Kurdish vote divides friends and sets the region on edge
Adel Jamil and Omed Mohammed had always made a point of not discussing politics.
Mr Jamil, the manager of a jewellery shop, would drink sugary tea and talk about his favourite soap opera each morning with his old friend, who runs the neighbouring barbers in the city of Kirkuk in northern Iraq.
Now, the subject has become impossible to avoid.
Residents of Kirkuk and Iraqi Kurdistan will go to the polls tomorrow for a controversial referendum on independence, which if they vote "yes" as expected, will begin the process of turning their autonomous enclave into an independent state.
Mr Jamil (50) an Arab, wants his shop to remain in the federal republic of Iraq and plans to vote "no". Mr Mohammed, a Kurd, wants his to be part of a new Kurdish nation.
For generations Mr Mohammed's family and others like his have dreamt of this day, when they can right a historical wrong they believe was committed when Britain and France carved up the Middle East in a post-World War I deal, which left the Kurds without a homeland.
With some 35 million scattered across Iran, Iraq, Turkey and Syria, Kurds are the largest stateless ethnic group in the world.
At the heart of the contest is Kirkuk, a multi-ethnic city claimed by both Iraq and the Kurds which lies on an ocean of oil. Kurds feel a deep, historical connection with the city, which is just an hour's drive from Kurdistan's capital Erbil. They make up just shy of 50pc of Kirkuk's one million population, while Arabs account for 30pc and Turkmen 20pc.
Of the Kirkuk council's 41 members, 23 last month voted to take part in the referendum, all of whom Kurdish. The remaining Arab and Turkmen members abstained, denouncing the vote as unlawful.
But Iraq's parliament says the city, home to some four pc of the world's oil reserves, is rightfully theirs, under its constitution and has authorised Prime Minister Haidar al-Abadi to "take all measures" to preserve national unity.
The Kurdish flag, with its red-white-green tricolors and blazing golden sun, festoons just about every building in the city. Billboards exhort "the time is now - say 'yes' to a free Kurdistan!"
"Baghdad doesn't care about the Kurds," Mr Mohammed (45) says as he shaves a tick into his customer's hair, a symbol showing which way he intends to vote. "We can't just wait for them to start treating us as equals, we must demand it."
Kirkuk was taken over by the Peshmerga, Kurdistan's official military force, in 2014 after Iraqi forces withdrew in the face of a fierce assault by Islamic State of Iraq and the Levant (Isil) militants. It gave Kurds sudden de facto control of a place they have long claimed.
Since then the Kurdistan Regional Government (KRG) has managed affairs in the city, bypassing Iraq's central government to sell crude pumped from the oilfields to international buyers.
Under the terms of an arrangement set up after the removal of Saddam Hussein in 2003, the Kurds are supposed to receive 17pc of government revenues. But Kurdish officials believe Baghdad has consistently short-changed them of this constitutionally mandated share.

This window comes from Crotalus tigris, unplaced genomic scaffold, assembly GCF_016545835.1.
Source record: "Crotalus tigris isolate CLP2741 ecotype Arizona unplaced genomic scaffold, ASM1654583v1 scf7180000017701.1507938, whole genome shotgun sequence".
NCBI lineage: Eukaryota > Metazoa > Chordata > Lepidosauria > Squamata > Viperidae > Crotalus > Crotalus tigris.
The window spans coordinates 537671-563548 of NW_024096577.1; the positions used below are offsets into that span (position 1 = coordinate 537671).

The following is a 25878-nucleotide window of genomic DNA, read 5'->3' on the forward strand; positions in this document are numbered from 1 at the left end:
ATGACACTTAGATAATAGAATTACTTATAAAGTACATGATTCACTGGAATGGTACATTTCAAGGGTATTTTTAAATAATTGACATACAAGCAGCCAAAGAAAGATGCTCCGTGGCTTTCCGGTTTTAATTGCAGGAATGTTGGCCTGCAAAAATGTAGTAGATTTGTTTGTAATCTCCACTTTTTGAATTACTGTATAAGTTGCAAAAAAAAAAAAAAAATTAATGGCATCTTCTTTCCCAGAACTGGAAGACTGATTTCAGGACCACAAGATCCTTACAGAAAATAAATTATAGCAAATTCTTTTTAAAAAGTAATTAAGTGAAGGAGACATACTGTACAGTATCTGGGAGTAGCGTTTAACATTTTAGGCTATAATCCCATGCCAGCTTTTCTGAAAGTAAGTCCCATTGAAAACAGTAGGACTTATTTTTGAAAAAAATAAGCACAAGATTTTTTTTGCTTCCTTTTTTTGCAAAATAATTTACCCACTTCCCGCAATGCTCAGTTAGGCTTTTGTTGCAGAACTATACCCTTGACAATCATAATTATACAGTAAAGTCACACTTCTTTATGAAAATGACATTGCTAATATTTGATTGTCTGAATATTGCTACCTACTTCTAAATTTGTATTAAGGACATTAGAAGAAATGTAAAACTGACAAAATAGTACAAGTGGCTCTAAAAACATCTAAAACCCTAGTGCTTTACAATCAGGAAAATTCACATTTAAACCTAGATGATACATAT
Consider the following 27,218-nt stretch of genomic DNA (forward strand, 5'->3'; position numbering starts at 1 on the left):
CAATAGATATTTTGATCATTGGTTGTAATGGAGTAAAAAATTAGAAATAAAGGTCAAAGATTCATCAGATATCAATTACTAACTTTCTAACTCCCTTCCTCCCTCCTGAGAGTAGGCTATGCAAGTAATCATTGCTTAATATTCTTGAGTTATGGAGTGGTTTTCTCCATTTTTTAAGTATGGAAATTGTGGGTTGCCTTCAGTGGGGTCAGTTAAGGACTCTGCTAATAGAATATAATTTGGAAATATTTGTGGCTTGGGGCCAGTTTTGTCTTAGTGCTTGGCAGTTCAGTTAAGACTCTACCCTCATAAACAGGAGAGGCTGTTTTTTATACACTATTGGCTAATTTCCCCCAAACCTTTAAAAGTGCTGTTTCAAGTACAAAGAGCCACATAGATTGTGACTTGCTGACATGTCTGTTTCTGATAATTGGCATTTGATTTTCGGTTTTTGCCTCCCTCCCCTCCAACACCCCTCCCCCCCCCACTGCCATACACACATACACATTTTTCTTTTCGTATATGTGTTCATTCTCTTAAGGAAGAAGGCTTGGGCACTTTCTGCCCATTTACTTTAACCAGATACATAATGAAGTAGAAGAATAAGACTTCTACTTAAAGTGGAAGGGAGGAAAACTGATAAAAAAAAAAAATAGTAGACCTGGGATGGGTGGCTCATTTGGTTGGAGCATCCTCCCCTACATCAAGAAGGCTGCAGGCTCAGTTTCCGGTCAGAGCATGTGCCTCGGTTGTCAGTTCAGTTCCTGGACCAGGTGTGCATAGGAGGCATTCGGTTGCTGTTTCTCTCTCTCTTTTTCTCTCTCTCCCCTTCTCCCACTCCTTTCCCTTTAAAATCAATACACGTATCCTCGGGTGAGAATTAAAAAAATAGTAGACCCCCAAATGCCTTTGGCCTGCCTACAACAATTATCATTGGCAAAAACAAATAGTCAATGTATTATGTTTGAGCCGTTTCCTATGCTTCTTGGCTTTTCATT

Kirkuk was meant to have a census under Iraq's new constitution drawn up in 2005 but ethnic and religious tensions meant that it never actually went ahead.
The Kurds were brutally repressed under Saddam, whose troops arrested, tortured and killed hundreds of thousands in an attempt to ethnically cleanse the region. Tens of thousands more were forcibly displaced from Kirkuk and surrounding areas. They have been returning in recent years but campaigning for the referendum has opened old wounds.
Some worry the vote has turned into an emotional one and that behind the nationalist fervour there is no coherent plan for an independent state.
"The Kurdish parliament hasn't convened for two years and [Kurdistan President Masoud] Barzani doesn't even have a mandate [which expired in 2015]," says Mr Jamil. "They haven't shown us what this state would actually look like. People haven't been paid proper salaries since 2014, no one comes into my shop any more because no one has the money to. And now they are preparing for a war over this."
He says that while his friendship with his "brother" Mr Mohammed is strong enough to weather what comes next, he fears that the referendum could divide the city irrevocably.
A "yes" vote would not mean immediate independence for the Kurdish region since the referendum is non-binding, meaning it does not have legal force.
But Kurdish officials say they will use it to pressure the Iraqi government in Baghdad to come to the negotiating table and formalise their bid. If they do break away, it would be the most significant redrawing of borders in the region since the creation of Israel in 1948. It will split Iraq, tearing away a Switzerland-sized chunk.
Critics of the vote, or at least the timing of it, include the UK, US, UN, EU and even members of the 5.5 million-strong Iraqi Kurdish population, who say pursuing independence represented too great a risk while Iraq is still fighting Isil.
They have pushed Mr Barzani for a delay and even offered him a diluted alternative, to no avail.
Mr Barzani, a 71-year-old guerrilla leader-turned-politician who heads the Kurdistan Democratic Party (KDP), is striking while the iron is hot.
He knows Iraq is militarily weak as it reels from the nine-month offensive to retake Mosul.
And the West is indebted to him for his army's help in the fight against terror.
"Now is our time," he told a 100,000 -strong crowd in Erbil on Friday. "No one can stop us achieving our dream."